Loan modifications, short sales, and principal reductions have been godsends for some homeowners and lenders, but collectively have failed to pull the housing market out of a ditch. Both RealtyTrac and the Mortgage Bankers Association report a surge in foreclosure activity, with more on the way as moratoriums expire on bank actions. Also, most modified subprime loans are destined to unravel, says Fitch Ratings. So what ideas are left as the crisis deepens? One prominent California real estate investor suggests that maybe it's time lenders dust off an old one — the so-called simple assumption loan.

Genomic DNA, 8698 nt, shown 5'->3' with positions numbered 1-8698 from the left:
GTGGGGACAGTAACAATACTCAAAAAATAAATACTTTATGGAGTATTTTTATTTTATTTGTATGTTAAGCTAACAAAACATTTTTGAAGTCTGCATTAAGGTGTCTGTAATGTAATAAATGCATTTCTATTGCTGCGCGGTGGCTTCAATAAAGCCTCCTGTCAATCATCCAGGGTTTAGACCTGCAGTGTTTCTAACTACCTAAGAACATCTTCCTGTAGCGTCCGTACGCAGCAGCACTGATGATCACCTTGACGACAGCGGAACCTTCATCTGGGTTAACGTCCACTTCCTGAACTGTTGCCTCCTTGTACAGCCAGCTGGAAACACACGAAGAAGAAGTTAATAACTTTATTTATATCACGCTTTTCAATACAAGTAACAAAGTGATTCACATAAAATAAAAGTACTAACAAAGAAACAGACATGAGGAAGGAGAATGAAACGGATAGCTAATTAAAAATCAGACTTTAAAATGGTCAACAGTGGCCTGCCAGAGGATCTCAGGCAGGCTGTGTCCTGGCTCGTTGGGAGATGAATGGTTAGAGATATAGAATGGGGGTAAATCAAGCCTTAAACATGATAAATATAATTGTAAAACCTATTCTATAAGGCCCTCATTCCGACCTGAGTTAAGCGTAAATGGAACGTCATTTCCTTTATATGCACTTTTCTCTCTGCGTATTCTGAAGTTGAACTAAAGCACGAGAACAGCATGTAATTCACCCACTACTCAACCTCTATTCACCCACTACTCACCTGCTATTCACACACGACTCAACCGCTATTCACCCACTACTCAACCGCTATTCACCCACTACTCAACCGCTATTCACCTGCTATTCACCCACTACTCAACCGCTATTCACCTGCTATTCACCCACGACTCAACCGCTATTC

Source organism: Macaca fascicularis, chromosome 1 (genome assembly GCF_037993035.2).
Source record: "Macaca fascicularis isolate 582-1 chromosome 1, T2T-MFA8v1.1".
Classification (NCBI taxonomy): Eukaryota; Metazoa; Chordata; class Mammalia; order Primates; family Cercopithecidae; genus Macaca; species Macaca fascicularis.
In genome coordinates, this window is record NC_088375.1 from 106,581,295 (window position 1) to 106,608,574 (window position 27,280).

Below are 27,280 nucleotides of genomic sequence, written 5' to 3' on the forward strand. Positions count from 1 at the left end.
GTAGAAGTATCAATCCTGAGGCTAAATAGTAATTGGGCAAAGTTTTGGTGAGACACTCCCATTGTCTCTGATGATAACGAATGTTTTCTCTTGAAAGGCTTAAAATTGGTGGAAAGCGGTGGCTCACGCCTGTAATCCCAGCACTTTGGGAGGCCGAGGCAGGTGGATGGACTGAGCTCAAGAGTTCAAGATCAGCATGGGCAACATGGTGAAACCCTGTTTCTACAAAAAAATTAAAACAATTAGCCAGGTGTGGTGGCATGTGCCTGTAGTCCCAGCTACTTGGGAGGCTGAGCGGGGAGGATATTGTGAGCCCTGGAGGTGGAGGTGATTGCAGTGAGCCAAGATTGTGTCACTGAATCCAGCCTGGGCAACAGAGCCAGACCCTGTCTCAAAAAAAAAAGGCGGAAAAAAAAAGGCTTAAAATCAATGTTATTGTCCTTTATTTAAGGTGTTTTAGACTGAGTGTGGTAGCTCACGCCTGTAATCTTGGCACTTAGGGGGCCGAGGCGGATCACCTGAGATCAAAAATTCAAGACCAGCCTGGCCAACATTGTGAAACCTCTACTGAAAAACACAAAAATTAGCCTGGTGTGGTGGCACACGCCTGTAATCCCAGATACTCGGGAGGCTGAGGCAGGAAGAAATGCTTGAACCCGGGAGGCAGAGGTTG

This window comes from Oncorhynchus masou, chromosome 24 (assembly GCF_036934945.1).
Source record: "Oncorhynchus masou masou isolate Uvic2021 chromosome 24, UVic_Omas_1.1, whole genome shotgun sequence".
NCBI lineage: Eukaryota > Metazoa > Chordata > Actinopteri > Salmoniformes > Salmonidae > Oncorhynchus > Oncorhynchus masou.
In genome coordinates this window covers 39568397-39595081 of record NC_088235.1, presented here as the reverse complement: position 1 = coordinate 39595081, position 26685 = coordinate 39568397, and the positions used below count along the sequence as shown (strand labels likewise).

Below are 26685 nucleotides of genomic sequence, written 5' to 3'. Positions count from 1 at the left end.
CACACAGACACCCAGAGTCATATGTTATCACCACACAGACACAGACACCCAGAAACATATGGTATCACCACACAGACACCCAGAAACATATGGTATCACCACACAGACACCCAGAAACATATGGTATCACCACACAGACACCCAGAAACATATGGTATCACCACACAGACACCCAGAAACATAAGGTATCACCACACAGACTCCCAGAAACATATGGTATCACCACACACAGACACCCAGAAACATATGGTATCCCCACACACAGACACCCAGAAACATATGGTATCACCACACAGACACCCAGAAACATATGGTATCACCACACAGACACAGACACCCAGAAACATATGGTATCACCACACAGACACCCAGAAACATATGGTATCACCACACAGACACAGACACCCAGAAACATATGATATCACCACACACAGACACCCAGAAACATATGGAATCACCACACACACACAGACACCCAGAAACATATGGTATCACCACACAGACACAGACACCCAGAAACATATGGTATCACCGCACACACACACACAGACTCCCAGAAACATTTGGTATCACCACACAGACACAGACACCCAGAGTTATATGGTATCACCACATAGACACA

A quick primer: a simple assumption was a loan allowing a buyer to take over a seller's government-insured mortgage, which, until the late '80s, did not require qualification under FHA or VA guidelines. Despised by lenders, the loans were widely used in the 1970s and 1980s, until a Supreme Court ruling and an act of Congress (the Garn-St. Germain Act) permitted banks to enforce "due-on-sale" clauses and effectively slammed the door on them.